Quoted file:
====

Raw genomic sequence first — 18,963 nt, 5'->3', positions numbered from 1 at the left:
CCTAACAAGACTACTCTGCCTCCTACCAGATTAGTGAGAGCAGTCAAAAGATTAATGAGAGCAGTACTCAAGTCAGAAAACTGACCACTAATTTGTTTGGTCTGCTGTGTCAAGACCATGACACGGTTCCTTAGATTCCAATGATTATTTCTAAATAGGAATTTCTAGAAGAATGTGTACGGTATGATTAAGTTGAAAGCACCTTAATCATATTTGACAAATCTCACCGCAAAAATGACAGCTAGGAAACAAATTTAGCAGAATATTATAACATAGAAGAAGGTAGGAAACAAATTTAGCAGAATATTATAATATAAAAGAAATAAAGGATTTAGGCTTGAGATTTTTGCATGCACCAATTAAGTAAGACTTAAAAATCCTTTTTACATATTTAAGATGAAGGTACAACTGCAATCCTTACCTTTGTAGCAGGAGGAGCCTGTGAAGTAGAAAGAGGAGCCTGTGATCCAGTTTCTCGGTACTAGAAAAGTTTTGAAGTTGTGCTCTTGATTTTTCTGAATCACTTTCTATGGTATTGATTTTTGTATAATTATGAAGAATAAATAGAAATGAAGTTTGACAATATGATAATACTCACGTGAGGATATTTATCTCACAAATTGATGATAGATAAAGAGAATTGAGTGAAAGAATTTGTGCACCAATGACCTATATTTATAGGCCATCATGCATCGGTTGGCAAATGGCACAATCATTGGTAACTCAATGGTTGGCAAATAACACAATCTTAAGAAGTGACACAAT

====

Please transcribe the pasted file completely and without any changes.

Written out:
Raw genomic sequence first — 18,963 nt, 5'->3', positions numbered from 1 at the left:
CCTAACAAGACTACTCTGCCTCCTACCAGATTAGTGAGAGCAGTCAAAAGATTAATGAGAGCAGTACTCAAGTCAGAAAACTGACCACTAATTTGTTTGGTCTGCTGTGTCAAGACCATGACACGGTTCCTTAGATTCCAATGATTATTTCTAAATAGGAATTTCTAGAAGAATGTGTACGGTATGATTAAGTTGAAAGCACCTTAATCATATTTGACAAATCTCACCGCAAAAATGACAGCTAGGAAACAAATTTAGCAGAATATTATAACATAGAAGAAGGTAGGAAACAAATTTAGCAGAATATTATAATATAAAAGAAATAAAGGATTTAGGCTTGAGATTTTTGCATGCACCAATTAAGTAAGACTTAAAAATCCTTTTTACATATTTAAGATGAAGGTACAACTGCAATCCTTACCTTTGTAGCAGGAGGAGCCTGTGAAGTAGAAAGAGGAGCCTGTGATCCAGTTTCTCGGTACTAGAAAAGTTTTGAAGTTGTGCTCTTGATTTTTCTGAATCACTTTCTATGGTATTGATTTTTGTATAATTATGAAGAATAAATAGAAATGAAGTTTGACAATATGATAATACTCACGTGAGGATATTTATCTCACAAATTGATGATAGATAAAGAGAATTGAGTGAAAGAATTTGTGCACCAATGACCTATATTTATAGGCCATCATGCATCGGTTGGCAAATGGCACAATCATTGGTAACTCAATGGTTGGCAAATAACACAATCTTAAGAAGTGACACAAT